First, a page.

This story was investigated by the Civil Rights and Restorative Justice Project at Northeastern University School of Law and Northeastern University Media Advocacy Student Dakotah Kennedy.
On Oct. 17, 1932, 52-year-old Denna Strickland, and her daughter, 25-year-old Estella Strickland, were killed by bailiff Sam Thompson in their home in Coweta County near Newnan, GA. Denna Strickland and her husband, Ector Strickland, had nine children including Estella Strickland. According to their death certificates, Denna Strickland worked as a housewife and Estella Strickland worked in housekeeping.
According to the newspapers, Thompson arrived at the Strickland home, accompanied by two white men, Theo McDonald and Cecil Hunter, to attempt to arrest 19-year-old M.C. Strickland for his involvement in an automobile accident involving a white man’s wagon. Days earlier, Strickland had damaged a wagon and Thompson told him and his father, Ector Strickland, they needed to pay $3. Ector Strickland repaired the damage to the wagon but Thompson still threatened to arrest them if the $3 went unpaid.
When they arrived four days later looking for M.C. Strickland, they were told by Denna and Estella Strickland that he was not home. Two of Denna Strickland’s other young children, Onelious and Buford Strickland, were also present. Thompson then entered the home and began searching the residence without a warrant. He located an unloaded pistol and put it in his pocket; this was the only gun in the house.
Buford Strickland remained on the porch while the other three Stricklands remained inside the residence. Buford Strickland witnessed the bailiff return to the front porch where he began threatening to make arrests. The Stricklands shouted back and refused to say anything else. The bailiff then called for the other white men before opening fire on Denna, Estella, and Onelious Strickland in the hallway of their home. Denna and Estella Strickland died while Onelious Strickland miraculously survived a shot to the chest. All three white men claimed they acted in self-defense when they were attacked by the two Strickland women.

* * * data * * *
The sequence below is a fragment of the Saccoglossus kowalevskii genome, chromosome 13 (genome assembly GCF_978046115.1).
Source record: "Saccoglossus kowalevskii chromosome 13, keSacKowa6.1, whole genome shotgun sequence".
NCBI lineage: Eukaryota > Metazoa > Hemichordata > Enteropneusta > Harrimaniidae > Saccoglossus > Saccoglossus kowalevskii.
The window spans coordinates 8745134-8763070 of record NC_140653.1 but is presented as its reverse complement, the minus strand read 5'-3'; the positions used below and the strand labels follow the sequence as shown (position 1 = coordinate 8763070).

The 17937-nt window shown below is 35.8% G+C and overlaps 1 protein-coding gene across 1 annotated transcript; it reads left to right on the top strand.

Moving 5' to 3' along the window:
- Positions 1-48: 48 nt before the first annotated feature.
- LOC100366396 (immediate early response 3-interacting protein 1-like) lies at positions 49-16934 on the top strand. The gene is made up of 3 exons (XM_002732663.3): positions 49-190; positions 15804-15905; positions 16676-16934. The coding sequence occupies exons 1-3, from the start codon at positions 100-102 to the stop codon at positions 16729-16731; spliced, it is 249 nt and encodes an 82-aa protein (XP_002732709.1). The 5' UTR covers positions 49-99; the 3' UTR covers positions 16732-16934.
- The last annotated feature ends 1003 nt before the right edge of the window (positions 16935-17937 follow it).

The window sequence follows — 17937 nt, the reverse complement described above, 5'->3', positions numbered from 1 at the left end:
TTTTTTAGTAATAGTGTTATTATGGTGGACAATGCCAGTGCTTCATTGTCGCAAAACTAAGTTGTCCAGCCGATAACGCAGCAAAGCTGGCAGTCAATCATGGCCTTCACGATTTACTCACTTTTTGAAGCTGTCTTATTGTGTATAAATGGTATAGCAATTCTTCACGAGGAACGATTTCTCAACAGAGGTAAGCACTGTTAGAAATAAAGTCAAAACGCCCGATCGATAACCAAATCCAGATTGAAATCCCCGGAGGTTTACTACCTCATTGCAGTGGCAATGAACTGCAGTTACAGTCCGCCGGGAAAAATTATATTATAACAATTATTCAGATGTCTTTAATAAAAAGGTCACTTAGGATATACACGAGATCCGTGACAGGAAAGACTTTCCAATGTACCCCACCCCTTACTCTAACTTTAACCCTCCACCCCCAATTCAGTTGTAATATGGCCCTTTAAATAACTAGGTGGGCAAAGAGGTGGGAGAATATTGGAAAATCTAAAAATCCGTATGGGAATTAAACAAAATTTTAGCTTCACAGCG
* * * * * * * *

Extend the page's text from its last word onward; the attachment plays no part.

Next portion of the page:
After their murders, the Atlanta Daily World published almost 20 articles in a three-week period to raise awareness about the tragedy. The narrative remained divided along racial lines. The white paper published a version of the story saying the men acted in self-defense when the women threatened them with a gun and an ax.
The Atlanta Daily World, a Black newspaper, published quotes from Bufford and Onelious Strickland insisting that neither women attacked the men. According to their accounts, both the unloaded pistol and the ax had been removed from the house by the white men before the shooting began.
Community members wrote letters to the NAACP to get them involved in the horrendous murder of two women by police. The NAACP became quickly involved and organized a community fundraiser. Through newspaper articles as well as letters sent to and from the NAACP, it is clear that the community in Coweta County cared deeply about the women and the needless violence visited on them. They begged for the NAACP and other organizations to take action and obtain justice for the two Strickland women. Based on the NAACP papers and corroborated by the news articles, there were protests in Atlanta against police brutality. Prior to the Strickland murders, other Black community members in Newnan and Atlanta had been murdered by police without consequence.
According to an article from Nov. 7, 1932, bailiff Thompson went before a judge and was released. Further details about the hearing remain unknown. The letters contained in the NAACP papers mention that the district attorney, William Y. Atkinson Jr., planned to take the case to the grand jury in March 1933. It is unknown (and unlikely) that happened or that the bailiff ever faced repercussions for his crimes. In 1935, he was sworn in again as an officer of the law.
Oct. 15: Join the Strickland family to commemorate the lives and legacies of Denna and Estella Strickland in Coweta County.